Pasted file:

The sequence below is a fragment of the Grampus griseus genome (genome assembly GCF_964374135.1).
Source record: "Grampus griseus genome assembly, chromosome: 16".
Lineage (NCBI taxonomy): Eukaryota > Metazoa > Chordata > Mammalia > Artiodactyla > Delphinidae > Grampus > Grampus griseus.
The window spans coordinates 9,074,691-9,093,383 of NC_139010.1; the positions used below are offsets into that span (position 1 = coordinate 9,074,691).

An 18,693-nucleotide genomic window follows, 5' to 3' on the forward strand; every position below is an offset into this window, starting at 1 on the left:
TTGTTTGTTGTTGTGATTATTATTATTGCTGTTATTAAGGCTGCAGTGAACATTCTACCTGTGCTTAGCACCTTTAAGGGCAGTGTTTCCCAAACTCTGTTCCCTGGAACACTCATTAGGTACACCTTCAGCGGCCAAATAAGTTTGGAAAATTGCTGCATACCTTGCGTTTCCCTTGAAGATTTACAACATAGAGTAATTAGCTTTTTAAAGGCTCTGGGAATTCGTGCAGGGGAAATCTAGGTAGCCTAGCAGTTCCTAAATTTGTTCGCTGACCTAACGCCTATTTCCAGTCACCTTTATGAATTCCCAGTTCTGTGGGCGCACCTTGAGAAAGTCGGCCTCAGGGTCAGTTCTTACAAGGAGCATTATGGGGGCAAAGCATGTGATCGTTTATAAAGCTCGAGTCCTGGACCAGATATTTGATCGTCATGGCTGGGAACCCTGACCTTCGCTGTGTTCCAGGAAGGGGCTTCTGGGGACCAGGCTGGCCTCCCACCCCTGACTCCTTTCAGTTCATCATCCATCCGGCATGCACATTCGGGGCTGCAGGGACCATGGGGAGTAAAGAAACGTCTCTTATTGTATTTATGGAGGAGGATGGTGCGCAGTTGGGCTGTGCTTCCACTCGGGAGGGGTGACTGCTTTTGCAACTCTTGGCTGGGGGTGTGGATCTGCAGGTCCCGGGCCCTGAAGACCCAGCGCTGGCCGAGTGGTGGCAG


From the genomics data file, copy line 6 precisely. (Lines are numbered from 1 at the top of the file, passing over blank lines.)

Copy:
TTGTTTGTTGTTGTGATTATTATTATTGCTGTTATTAAGGCTGCAGTGAACATTCTACCTGTGCTTAGCACCTTTAAGGGCAGTGTTTCCCAAACTCTGTTCCCTGGAACACTCATTAGGTACACCTTCAGCGGCCAAATAAGTTTGGAAAATTGCTGCATACCTTGCGTTTCCCTTGAAGATTTACAACATAGAGTAATTAGCTTTTTAAAGGCTCTGGGAATTCGTGCAGGGGAAATCTAGGTAGCCTAGCAGTTCCTAAATTTGTTCGCTGACCTAACGCCTATTTCCAGTCACCTTTATGAATTCCCAGTTCTGTGGGCGCACCTTGAGAAAGTCGGCCTCAGGGTCAGTTCTTACAAGGAGCATTATGGGGGCAAAGCATGTGATCGTTTATAAAGCTCGAGTCCTGGACCAGATATTTGATCGTCATGGCTGGGAACCCTGACCTTCGCTGTGTTCCAGGAAGGGGCTTCTGGGGACCAGGCTGGCCTCCCACCCCTGACTCCTTTCAGTTCATCATCCATCCGGCATGCACATTCGGGGCTGCAGGGACCATGGGGAGTAAAGAAACGTCTCTTATTGTATTTATGGAGGAGGATGGTGCGCAGTTGGGCTGTGCTTCCACTCGGGAGGGGTGACTGCTTTTGCAACTCTTGGCTGGGGGTGTGGATCTGCAGGTCCCGGGCCCTGAAGACCCAGCGCTGGCCGAGTGGTGGCAG